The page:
l_d_allan: I would appreciate a follow-up on where/when/how such images can and cannot be used. I am a bit surprised the included pictures can be used in a public article such as this one without model releases, but I acknowledge ignorance on this.
Certainly, a photograper can legally take pictures at a public place for private use. And the rules are different for news, people in the news, and public figures.
However, I've also been confronted by upset parents at a soccer game while taking pictures. And what about uploading images of strangers to a public photo-sharing site? And when underage children are involved?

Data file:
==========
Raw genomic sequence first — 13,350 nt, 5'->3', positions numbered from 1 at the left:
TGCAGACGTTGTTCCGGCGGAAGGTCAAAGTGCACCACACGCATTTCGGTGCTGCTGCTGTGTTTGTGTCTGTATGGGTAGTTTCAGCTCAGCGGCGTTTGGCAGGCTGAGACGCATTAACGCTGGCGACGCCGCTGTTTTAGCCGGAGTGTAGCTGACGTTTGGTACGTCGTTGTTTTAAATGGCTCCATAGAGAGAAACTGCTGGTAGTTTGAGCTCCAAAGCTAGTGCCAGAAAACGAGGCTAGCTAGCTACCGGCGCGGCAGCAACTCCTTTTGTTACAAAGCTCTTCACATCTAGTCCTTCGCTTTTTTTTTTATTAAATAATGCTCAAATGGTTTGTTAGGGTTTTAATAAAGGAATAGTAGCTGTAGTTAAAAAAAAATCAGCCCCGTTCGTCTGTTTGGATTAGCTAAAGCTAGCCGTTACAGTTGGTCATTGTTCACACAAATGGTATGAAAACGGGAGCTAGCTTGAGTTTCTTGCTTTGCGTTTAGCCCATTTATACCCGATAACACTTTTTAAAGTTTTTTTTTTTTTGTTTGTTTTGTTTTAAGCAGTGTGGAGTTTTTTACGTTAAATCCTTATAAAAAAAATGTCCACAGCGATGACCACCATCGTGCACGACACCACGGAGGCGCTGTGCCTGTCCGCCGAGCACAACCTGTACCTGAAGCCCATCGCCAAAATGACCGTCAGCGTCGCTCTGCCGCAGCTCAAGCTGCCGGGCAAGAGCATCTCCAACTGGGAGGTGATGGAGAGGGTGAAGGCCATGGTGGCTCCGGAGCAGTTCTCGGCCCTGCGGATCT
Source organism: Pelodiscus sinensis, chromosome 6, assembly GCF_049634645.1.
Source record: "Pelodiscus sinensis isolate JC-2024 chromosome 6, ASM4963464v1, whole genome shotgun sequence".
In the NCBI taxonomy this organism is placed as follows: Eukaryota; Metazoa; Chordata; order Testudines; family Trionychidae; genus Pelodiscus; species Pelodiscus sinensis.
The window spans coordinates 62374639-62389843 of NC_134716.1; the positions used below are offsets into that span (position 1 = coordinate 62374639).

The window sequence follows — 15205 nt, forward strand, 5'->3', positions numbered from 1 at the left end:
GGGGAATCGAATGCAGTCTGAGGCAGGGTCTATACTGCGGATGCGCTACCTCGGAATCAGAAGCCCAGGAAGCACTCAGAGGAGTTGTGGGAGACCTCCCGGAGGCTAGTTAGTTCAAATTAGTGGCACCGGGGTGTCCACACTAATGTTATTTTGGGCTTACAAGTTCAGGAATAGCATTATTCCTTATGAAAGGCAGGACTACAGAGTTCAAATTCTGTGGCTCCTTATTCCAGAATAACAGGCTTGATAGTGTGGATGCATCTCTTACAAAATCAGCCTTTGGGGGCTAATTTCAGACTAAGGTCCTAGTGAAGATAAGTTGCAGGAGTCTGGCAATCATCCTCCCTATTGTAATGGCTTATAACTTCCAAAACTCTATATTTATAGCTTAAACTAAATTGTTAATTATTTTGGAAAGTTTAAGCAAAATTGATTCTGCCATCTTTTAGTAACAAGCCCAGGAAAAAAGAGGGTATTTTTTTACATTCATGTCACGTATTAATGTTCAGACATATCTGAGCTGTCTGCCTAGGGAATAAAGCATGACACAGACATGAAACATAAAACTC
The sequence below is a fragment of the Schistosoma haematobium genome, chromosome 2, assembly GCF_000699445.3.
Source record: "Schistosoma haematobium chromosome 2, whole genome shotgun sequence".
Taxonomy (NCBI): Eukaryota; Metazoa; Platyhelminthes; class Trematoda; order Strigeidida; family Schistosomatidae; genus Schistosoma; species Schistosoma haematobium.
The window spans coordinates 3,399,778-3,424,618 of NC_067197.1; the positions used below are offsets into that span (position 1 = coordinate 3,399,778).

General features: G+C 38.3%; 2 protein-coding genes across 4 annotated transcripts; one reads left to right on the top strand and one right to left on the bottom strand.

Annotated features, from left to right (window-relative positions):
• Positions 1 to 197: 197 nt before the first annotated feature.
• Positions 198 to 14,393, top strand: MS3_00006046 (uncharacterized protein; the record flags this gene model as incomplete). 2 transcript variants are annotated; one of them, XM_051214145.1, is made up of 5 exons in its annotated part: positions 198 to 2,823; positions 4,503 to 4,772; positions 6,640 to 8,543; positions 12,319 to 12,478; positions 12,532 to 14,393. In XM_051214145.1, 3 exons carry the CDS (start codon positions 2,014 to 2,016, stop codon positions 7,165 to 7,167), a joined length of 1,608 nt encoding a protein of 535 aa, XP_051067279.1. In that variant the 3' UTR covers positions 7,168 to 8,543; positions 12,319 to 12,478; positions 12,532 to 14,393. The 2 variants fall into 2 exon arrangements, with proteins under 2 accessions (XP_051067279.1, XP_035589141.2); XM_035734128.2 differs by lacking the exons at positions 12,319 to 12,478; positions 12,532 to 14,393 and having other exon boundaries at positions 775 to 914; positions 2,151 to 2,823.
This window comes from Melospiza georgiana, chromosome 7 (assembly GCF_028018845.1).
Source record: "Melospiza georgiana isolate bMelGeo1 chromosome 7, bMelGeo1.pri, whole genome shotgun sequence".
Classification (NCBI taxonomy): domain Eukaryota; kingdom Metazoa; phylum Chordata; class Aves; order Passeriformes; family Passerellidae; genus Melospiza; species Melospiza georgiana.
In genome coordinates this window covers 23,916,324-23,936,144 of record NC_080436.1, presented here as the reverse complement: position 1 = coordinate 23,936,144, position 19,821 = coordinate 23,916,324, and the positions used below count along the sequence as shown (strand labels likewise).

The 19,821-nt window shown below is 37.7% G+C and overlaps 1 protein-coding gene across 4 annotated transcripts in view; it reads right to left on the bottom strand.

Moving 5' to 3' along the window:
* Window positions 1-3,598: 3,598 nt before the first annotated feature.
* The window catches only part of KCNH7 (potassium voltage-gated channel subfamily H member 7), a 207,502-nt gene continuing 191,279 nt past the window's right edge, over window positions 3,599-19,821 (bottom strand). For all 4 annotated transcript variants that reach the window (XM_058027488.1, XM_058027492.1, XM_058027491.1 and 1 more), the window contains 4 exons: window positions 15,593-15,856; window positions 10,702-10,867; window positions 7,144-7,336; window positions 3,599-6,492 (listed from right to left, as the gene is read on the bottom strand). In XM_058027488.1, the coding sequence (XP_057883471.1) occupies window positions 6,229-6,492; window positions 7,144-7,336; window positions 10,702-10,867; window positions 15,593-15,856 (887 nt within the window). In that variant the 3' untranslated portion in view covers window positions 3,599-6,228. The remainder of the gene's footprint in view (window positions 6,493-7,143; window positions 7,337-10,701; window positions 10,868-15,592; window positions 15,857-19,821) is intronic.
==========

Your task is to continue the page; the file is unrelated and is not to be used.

I think I'd be unhappy if this article had a candid picture of me, taken at a public place, but without a model release.
just as my humble opinion, i would say the man in the concert should not be able to sue. He is doing whatever he is doing in a public place where other people could also see and tell his wife., even via her facebook wall (another public place). would he then sue his wife's friend for writing? or sue FB for providing this medium of communication?
is there a line (even if gray) between publishing a photo where a person is the leading subject and another photo where there is a crowd of people as subjects? In the former case, you are photographing that person with the surrounding around him/her. In the latter case you are photographing an environment (public) with that person in it.Perhaps that line can designate when to get the model release and when not to bother.